But gradually, as I saw photos in these rooms and the walls in the background, I realized something.

I had a whole ketchup and mustard situation.

That's how it looked to me. 

Ketchup and mustard. 

For a while, I convinced myself that the photos were skewing the true shades. That the pictures didn't do my fun and vibrant color choices any justice.

I lived in my denial for a nice long time. Until we received some cast-off furniture from a family member. Beautiful pieces. In grays and smokey blues and mostly neutral.

Um, yeah. So about that red kitchen and honey family room... it seemed like a good idea at the time.

And in my usual manner, the more I realized it, the more I hated it. And the more frenzied I felt about fixing it.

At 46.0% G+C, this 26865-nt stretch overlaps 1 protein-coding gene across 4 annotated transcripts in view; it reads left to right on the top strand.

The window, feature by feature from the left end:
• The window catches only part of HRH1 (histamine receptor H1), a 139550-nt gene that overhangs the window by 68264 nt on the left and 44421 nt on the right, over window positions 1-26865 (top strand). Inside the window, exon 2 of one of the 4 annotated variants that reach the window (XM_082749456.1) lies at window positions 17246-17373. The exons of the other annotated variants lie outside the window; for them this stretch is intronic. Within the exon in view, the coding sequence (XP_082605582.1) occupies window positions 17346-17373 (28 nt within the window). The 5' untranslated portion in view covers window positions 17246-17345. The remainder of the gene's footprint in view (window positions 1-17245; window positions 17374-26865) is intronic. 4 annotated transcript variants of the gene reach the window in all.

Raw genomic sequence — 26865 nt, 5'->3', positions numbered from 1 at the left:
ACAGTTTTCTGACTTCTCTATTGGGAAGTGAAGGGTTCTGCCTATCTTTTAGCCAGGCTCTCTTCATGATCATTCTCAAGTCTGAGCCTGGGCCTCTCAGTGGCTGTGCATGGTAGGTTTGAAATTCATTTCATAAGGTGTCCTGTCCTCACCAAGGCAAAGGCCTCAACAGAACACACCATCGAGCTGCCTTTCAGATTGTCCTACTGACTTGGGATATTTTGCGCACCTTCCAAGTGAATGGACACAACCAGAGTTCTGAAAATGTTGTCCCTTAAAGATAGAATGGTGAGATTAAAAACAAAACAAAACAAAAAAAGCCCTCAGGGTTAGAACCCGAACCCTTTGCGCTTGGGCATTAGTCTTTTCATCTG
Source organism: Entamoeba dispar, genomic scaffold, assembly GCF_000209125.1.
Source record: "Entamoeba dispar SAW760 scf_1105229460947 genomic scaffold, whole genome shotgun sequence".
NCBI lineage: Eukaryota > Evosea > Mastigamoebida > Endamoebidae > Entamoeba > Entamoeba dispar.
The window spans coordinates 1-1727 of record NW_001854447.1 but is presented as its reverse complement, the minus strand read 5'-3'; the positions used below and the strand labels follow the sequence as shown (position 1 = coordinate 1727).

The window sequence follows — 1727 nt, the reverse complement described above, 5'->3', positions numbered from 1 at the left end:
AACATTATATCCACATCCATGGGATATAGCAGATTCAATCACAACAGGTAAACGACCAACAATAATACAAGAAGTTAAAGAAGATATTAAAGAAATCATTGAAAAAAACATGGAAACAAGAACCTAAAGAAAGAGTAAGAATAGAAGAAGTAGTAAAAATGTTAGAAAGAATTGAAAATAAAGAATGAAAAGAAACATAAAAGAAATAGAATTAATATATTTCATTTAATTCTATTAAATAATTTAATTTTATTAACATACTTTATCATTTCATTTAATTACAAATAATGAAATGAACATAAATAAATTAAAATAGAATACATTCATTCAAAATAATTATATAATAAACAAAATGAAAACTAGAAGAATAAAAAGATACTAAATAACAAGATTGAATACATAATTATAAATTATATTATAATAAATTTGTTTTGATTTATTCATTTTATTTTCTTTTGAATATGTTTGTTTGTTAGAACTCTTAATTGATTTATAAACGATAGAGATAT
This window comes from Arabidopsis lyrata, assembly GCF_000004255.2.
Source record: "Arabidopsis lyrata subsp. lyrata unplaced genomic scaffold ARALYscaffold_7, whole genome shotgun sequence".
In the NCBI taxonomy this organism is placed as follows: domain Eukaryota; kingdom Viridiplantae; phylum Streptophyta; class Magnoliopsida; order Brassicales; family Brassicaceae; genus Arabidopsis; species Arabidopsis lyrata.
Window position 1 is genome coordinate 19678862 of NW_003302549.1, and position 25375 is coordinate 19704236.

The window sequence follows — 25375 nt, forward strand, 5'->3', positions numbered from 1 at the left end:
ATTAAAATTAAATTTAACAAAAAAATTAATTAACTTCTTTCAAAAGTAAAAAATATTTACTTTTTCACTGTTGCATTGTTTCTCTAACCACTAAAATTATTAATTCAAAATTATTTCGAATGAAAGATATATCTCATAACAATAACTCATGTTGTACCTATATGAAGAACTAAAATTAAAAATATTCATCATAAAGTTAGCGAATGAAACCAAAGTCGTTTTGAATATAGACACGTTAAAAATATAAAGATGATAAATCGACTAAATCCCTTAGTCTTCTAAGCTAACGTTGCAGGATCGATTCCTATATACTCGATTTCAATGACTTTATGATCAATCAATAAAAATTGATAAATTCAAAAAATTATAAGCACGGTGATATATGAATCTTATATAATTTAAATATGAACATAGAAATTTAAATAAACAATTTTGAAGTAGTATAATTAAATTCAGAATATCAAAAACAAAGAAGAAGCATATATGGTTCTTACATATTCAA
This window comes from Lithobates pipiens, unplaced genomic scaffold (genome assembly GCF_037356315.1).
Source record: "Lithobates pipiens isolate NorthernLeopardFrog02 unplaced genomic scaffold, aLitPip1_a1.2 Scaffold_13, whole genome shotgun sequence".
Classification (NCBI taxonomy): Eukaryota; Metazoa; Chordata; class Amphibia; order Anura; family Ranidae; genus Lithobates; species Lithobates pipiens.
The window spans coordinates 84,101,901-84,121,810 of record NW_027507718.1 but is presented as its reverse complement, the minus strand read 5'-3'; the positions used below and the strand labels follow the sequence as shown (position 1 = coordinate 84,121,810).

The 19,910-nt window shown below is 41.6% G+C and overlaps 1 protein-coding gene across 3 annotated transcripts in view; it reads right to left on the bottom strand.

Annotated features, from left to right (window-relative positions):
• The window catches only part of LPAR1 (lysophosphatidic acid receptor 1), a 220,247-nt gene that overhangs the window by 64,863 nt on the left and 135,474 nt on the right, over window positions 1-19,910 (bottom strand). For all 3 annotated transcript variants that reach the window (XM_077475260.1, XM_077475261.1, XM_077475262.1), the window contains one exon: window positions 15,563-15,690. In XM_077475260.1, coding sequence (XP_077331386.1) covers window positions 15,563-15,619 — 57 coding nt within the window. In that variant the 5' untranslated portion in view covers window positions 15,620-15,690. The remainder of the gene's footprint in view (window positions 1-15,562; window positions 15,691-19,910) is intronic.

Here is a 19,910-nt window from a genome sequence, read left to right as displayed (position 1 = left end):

WHO wants to be known as the ketchup and mustard house? Unless you have some weird obsession with hot dogs.

The bottom line was that I was tired of seeing red. I was ready for something more calming and tranquil. Something more relaxing. Something reminiscent of the beach house we used to frequently borrow for free.

Basically, it's a complete metaphor for my life. The fatigue of seeing red and the desire for more tranquility.

I have this uber strong sense of justice. That generally revolves around my rights and being respected and being treated as I deserve. And what's fair and what's just plain common sense.

Oh, tell me, American Airlines. WHY can't I purchase a priority boarding pass so my kid can gate check his bag? Because you are operating a flight purchased through United? BUT DIDN'T YOU MERGE? Oh, not your computer systems? I am trying to give you money in your whole nickel and diming scheme. Take my money and help my kid. And please quit talking to me so rudely. 

(deep breaths, deep breaths...even as I read what I just wrote, which is obviously not hypothetical but a true story!)

It's super fun being me. Just live in my head for a while. God has a great sense of humor because I have a kid just like me. And every time I want to talk this child off a ledge, I realize I'm talking to myself.